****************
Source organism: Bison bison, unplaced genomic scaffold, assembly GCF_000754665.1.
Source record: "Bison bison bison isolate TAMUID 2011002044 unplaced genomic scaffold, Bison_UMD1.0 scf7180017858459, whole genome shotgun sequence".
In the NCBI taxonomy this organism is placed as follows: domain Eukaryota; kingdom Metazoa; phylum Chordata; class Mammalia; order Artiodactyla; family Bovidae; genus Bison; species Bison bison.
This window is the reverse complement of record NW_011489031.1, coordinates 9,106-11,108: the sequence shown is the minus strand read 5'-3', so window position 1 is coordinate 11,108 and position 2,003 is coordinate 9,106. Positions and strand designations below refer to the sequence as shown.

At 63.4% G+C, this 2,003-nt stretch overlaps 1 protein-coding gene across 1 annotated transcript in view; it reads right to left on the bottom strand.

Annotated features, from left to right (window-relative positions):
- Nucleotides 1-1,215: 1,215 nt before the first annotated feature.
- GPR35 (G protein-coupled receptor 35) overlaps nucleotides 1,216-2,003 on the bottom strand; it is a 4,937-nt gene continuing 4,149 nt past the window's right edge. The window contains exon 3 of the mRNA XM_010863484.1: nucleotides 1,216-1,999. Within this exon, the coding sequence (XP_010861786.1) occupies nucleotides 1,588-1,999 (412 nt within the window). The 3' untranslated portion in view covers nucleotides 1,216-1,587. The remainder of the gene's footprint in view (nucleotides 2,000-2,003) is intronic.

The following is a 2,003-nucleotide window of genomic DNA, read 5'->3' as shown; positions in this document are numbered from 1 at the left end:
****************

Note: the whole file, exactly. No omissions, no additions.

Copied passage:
Source organism: Bison bison, unplaced genomic scaffold, assembly GCF_000754665.1.
Source record: "Bison bison bison isolate TAMUID 2011002044 unplaced genomic scaffold, Bison_UMD1.0 scf7180017858459, whole genome shotgun sequence".
In the NCBI taxonomy this organism is placed as follows: domain Eukaryota; kingdom Metazoa; phylum Chordata; class Mammalia; order Artiodactyla; family Bovidae; genus Bison; species Bison bison.
This window is the reverse complement of record NW_011489031.1, coordinates 9,106-11,108: the sequence shown is the minus strand read 5'-3', so window position 1 is coordinate 11,108 and position 2,003 is coordinate 9,106. Positions and strand designations below refer to the sequence as shown.

At 63.4% G+C, this 2,003-nt stretch overlaps 1 protein-coding gene across 1 annotated transcript in view; it reads right to left on the bottom strand.

Annotated features, from left to right (window-relative positions):
- Nucleotides 1-1,215: 1,215 nt before the first annotated feature.
- GPR35 (G protein-coupled receptor 35) overlaps nucleotides 1,216-2,003 on the bottom strand; it is a 4,937-nt gene continuing 4,149 nt past the window's right edge. The window contains exon 3 of the mRNA XM_010863484.1: nucleotides 1,216-1,999. Within this exon, the coding sequence (XP_010861786.1) occupies nucleotides 1,588-1,999 (412 nt within the window). The 3' untranslated portion in view covers nucleotides 1,216-1,587. The remainder of the gene's footprint in view (nucleotides 2,000-2,003) is intronic.

The following is a 2,003-nucleotide window of genomic DNA, read 5'->3' as shown; positions in this document are numbered from 1 at the left end: